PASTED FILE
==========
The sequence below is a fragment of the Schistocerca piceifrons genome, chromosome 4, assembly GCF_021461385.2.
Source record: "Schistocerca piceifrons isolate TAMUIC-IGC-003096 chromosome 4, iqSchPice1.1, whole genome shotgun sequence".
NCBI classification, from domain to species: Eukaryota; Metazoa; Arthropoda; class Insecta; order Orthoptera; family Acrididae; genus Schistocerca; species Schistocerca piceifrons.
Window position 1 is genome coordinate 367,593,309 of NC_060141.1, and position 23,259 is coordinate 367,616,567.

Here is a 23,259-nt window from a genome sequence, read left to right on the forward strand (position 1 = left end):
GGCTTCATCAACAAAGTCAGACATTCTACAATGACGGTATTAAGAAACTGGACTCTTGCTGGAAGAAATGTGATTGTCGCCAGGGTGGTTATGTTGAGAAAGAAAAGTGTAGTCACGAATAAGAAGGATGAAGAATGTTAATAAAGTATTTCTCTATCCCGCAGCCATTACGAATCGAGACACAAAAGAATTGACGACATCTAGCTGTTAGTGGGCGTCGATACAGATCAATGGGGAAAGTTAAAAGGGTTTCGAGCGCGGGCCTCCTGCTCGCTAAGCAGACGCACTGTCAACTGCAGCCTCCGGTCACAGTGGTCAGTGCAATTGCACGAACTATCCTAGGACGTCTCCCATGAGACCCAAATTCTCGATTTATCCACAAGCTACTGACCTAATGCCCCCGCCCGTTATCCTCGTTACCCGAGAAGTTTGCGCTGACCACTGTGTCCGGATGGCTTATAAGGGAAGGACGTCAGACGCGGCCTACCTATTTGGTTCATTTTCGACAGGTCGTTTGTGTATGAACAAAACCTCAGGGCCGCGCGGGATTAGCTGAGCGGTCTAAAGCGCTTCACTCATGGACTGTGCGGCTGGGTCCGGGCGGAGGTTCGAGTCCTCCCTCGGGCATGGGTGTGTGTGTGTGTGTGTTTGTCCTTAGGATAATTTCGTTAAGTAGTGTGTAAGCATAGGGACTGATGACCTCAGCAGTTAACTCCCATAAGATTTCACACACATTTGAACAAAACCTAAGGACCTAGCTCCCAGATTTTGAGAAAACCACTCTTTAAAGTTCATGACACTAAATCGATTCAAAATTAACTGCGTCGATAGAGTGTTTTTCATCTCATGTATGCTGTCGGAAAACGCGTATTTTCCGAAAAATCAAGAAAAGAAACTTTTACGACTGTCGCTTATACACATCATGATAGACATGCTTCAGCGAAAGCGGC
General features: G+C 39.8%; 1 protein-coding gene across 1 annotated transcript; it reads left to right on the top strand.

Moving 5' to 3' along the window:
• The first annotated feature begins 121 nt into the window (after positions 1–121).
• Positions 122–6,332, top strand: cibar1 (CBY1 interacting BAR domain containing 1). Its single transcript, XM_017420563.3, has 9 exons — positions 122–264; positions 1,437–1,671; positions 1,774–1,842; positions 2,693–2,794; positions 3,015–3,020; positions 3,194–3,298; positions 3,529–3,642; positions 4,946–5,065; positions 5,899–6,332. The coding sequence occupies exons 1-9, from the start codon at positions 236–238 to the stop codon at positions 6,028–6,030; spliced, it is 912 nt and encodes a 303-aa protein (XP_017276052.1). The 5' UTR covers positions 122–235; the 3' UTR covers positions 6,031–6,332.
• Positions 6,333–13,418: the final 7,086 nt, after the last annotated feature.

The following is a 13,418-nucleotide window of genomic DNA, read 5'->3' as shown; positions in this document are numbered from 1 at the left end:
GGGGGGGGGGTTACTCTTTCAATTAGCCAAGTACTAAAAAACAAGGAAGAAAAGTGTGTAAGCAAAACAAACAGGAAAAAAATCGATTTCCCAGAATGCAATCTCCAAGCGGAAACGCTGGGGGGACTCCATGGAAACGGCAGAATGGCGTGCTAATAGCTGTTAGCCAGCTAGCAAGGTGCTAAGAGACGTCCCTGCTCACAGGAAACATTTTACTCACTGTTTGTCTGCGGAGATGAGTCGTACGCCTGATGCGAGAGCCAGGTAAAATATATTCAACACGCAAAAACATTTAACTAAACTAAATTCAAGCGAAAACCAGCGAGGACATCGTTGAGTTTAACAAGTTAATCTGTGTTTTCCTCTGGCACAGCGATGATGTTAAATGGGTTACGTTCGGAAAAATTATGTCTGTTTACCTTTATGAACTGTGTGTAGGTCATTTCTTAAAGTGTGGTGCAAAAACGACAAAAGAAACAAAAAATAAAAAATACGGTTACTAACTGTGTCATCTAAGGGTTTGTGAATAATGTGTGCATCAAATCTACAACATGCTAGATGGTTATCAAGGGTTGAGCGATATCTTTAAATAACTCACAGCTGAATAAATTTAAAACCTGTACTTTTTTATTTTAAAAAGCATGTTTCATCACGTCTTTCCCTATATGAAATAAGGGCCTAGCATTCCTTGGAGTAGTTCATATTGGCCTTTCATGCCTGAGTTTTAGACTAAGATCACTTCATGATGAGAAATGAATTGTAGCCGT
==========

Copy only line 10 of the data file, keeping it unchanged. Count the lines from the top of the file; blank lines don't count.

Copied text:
• Positions 122–6,332, top strand: cibar1 (CBY1 interacting BAR domain containing 1). Its single transcript, XM_017420563.3, has 9 exons — positions 122–264; positions 1,437–1,671; positions 1,774–1,842; positions 2,693–2,794; positions 3,015–3,020; positions 3,194–3,298; positions 3,529–3,642; positions 4,946–5,065; positions 5,899–6,332. The coding sequence occupies exons 1-9, from the start codon at positions 236–238 to the stop codon at positions 6,028–6,030; spliced, it is 912 nt and encodes a 303-aa protein (XP_017276052.1). The 5' UTR covers positions 122–235; the 3' UTR covers positions 6,031–6,332.